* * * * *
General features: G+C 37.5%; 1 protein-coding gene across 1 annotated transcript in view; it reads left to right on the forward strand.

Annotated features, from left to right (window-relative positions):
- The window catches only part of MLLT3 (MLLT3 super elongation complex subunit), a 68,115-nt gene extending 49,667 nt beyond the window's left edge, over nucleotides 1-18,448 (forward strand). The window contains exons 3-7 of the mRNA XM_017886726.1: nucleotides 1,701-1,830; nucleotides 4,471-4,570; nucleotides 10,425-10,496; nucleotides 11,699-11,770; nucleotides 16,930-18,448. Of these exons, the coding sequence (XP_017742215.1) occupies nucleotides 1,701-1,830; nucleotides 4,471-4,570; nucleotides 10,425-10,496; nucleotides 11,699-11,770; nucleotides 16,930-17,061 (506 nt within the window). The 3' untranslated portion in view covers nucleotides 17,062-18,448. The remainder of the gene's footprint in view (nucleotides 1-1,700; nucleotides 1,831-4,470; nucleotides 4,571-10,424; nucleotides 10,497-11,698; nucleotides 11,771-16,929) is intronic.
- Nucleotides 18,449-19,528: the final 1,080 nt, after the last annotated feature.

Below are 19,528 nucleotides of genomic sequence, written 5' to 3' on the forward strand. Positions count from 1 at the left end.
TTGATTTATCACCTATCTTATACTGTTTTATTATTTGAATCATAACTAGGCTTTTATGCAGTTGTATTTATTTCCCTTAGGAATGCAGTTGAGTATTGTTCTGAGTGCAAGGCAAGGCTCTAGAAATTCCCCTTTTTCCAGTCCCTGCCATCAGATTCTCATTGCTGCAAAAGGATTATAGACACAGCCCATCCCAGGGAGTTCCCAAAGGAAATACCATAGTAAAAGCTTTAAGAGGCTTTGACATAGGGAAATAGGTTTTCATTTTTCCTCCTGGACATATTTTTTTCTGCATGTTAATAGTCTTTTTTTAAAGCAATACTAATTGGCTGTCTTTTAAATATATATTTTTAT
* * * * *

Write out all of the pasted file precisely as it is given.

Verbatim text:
General features: G+C 37.5%; 1 protein-coding gene across 1 annotated transcript in view; it reads left to right on the forward strand.

Annotated features, from left to right (window-relative positions):
- The window catches only part of MLLT3 (MLLT3 super elongation complex subunit), a 68,115-nt gene extending 49,667 nt beyond the window's left edge, over nucleotides 1-18,448 (forward strand). The window contains exons 3-7 of the mRNA XM_017886726.1: nucleotides 1,701-1,830; nucleotides 4,471-4,570; nucleotides 10,425-10,496; nucleotides 11,699-11,770; nucleotides 16,930-18,448. Of these exons, the coding sequence (XP_017742215.1) occupies nucleotides 1,701-1,830; nucleotides 4,471-4,570; nucleotides 10,425-10,496; nucleotides 11,699-11,770; nucleotides 16,930-17,061 (506 nt within the window). The 3' untranslated portion in view covers nucleotides 17,062-18,448. The remainder of the gene's footprint in view (nucleotides 1-1,700; nucleotides 1,831-4,470; nucleotides 4,571-10,424; nucleotides 10,497-11,698; nucleotides 11,771-16,929) is intronic.
- Nucleotides 18,449-19,528: the final 1,080 nt, after the last annotated feature.

Below are 19,528 nucleotides of genomic sequence, written 5' to 3' on the forward strand. Positions count from 1 at the left end.
TTGATTTATCACCTATCTTATACTGTTTTATTATTTGAATCATAACTAGGCTTTTATGCAGTTGTATTTATTTCCCTTAGGAATGCAGTTGAGTATTGTTCTGAGTGCAAGGCAAGGCTCTAGAAATTCCCCTTTTTCCAGTCCCTGCCATCAGATTCTCATTGCTGCAAAAGGATTATAGACACAGCCCATCCCAGGGAGTTCCCAAAGGAAATACCATAGTAAAAGCTTTAAGAGGCTTTGACATAGGGAAATAGGTTTTCATTTTTCCTCCTGGACATATTTTTTTCTGCATGTTAATAGTCTTTTTTTAAAGCAATACTAATTGGCTGTCTTTTAAATATATATTTTTAT